The cable release for the new Valterra valve.
I do still need to paint the bracket to stop it rusting.


I did have to trim a few inches of the cable, which is VERY tough to cut through.
I would've used my Dremel, but I'd accidentally left the cut-off disc mandrel at home in the garage, but I eventually managed to cut through it with some tough wire cutters (which took a beating from it). Read the instructions supplied with the kit carefully ! (you need to slide the inner cable out of the outer sheeth when cutting the outer sheeth).
I secured the cable to the underbelly, using a couple of existing screws and some of those Mounting cable ties (Lowe's item # 292686)


The cable attached to the new valve

Once the existing assembly had set sufficiently I re-fitting the re-used valve to the now glued flange, and re-measured and cut the pipe to length (from the inside of the hub-flange fitting to the inside of the elbow fitting.

I test-fitted those parts, and made sure that I had alignment marks so that I could have the flange at the correct angle to match the angle of the other flange and valve, and also put the Pipe Hangers over the pipe, though this could've been done later. (I had first straightened the pipe hanger straps, since they normally have a 90deg twist in the strap)

I removed the elbow from the cable-release valve assembly (which is a little tricky to disassemble and re-assemble, due to the way that the cable assembly clips over the flange fittings), and glued the hub-flange fitting to one end of the pipe, and the elbow to the other end (being extra careful to ensure the angles were correct as previously noted).

Once those two fittings were adequately set (I allowed 30 mins before handling), I re-assembled the entire thing, getting the elbow flange into the cable-release valve first, while supporting the other end, before then bolting the flange/valve assemblies together.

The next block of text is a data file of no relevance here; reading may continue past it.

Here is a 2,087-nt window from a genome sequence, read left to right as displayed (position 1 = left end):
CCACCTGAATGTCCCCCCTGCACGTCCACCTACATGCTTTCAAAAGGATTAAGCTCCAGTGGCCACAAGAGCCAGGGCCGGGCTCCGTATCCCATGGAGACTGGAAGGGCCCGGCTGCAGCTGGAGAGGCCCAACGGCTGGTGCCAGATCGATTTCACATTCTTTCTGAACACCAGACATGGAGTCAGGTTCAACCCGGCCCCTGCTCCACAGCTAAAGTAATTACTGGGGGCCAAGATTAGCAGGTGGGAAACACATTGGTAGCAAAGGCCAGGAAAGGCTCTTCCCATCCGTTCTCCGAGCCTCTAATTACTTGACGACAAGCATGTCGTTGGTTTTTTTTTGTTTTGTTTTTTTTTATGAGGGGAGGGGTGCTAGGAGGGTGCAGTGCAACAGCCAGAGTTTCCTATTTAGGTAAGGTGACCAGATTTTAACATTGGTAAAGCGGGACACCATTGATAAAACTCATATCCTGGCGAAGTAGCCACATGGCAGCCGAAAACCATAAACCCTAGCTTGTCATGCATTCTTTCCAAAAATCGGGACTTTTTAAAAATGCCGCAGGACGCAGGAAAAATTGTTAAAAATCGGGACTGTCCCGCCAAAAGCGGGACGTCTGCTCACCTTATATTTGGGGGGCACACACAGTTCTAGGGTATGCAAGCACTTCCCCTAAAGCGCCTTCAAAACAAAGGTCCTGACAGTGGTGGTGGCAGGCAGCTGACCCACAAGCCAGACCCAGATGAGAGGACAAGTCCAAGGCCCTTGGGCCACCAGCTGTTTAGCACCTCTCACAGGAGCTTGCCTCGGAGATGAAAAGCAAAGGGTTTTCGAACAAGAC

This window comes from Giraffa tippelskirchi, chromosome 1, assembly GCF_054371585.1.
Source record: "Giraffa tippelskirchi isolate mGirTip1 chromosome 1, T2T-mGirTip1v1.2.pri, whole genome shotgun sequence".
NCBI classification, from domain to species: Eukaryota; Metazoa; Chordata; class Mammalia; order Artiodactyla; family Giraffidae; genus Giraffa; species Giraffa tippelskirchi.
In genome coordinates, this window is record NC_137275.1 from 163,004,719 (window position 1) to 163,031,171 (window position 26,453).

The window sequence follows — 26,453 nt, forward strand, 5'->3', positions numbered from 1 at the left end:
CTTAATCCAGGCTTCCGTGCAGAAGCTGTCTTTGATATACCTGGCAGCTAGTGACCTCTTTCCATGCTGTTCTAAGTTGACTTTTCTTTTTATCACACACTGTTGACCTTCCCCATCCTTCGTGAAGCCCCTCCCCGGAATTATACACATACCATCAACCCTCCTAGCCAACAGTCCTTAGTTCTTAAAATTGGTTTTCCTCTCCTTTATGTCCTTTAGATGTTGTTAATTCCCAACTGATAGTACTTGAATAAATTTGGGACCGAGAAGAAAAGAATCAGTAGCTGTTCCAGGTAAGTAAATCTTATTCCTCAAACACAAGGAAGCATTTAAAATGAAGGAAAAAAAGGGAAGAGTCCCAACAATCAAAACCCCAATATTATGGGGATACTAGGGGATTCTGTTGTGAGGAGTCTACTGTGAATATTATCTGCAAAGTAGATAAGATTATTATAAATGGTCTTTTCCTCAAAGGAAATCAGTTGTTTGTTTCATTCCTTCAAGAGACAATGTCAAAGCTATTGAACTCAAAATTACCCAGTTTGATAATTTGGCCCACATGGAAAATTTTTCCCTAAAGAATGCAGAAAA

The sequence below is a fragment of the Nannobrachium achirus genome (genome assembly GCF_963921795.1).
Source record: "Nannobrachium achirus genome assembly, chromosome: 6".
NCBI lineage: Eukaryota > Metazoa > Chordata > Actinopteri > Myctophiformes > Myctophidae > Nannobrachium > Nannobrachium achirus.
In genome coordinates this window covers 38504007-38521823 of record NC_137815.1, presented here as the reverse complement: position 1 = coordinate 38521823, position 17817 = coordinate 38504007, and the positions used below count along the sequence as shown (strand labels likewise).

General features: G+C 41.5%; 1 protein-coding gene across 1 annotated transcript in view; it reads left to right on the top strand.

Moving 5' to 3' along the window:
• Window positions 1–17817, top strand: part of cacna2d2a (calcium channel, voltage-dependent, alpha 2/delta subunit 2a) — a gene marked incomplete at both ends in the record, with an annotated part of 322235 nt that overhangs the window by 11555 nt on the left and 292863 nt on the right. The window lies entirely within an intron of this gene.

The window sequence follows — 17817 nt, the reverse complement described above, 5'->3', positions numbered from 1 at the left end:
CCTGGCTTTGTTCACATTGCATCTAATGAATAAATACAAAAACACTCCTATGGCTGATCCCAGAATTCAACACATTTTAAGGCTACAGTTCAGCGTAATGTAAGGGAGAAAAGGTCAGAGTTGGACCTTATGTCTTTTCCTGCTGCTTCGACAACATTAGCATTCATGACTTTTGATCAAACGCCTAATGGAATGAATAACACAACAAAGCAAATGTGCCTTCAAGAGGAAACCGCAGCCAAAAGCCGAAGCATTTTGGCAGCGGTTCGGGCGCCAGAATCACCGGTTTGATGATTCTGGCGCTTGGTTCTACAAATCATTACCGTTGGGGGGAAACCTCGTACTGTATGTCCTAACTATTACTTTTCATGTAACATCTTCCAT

The final completed installation. The silver bands are the 3" pipe hangers

I worked out where to bolt the hanger straps to the chassis, being sure to avoid interfering with the slide-out mechanism, and cut the straps to length with the dremel (which I now had with me).
I then drilled new 1/4" holes in the straps, and up through the chassis frame, and secured them with 1/4"-20 x 2.5" bolts, going in from the bottom, with flange washers, and then nylock nuts on the top side.

I fill-tested it 2 days later (having driven to the dealership and back, about 50 miles round trip, over rough road-works, for unrelated work).

I filled the kitchen/galley tank by using a garden hose into the kitchen sink.
I then opened the new cable-release valve letting the water fill the new pipe, but with the other valve closed. Thus putting the pressure of a full gray tank onto the new pipe, and the fittings as far as the re-used valve. No Leaks !

I then opened the other valve, but left the cap on the bayonet connector. Again, no leaks !

I then drained the kitchen tank slowly, and periodically checked for leaks. All was good.


I hope this post is helpful to someone, and inspires others to do some mods that help with getting rid of those annoyances/inconveniences.
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Old 05-09-2016, 06:39 PM   #3
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One extra small note, is to make sure to use the specific ABS glue/solvent (not available in stores down here), and to follow the instructions on it carefully, being sure to be quick in applying/assembling.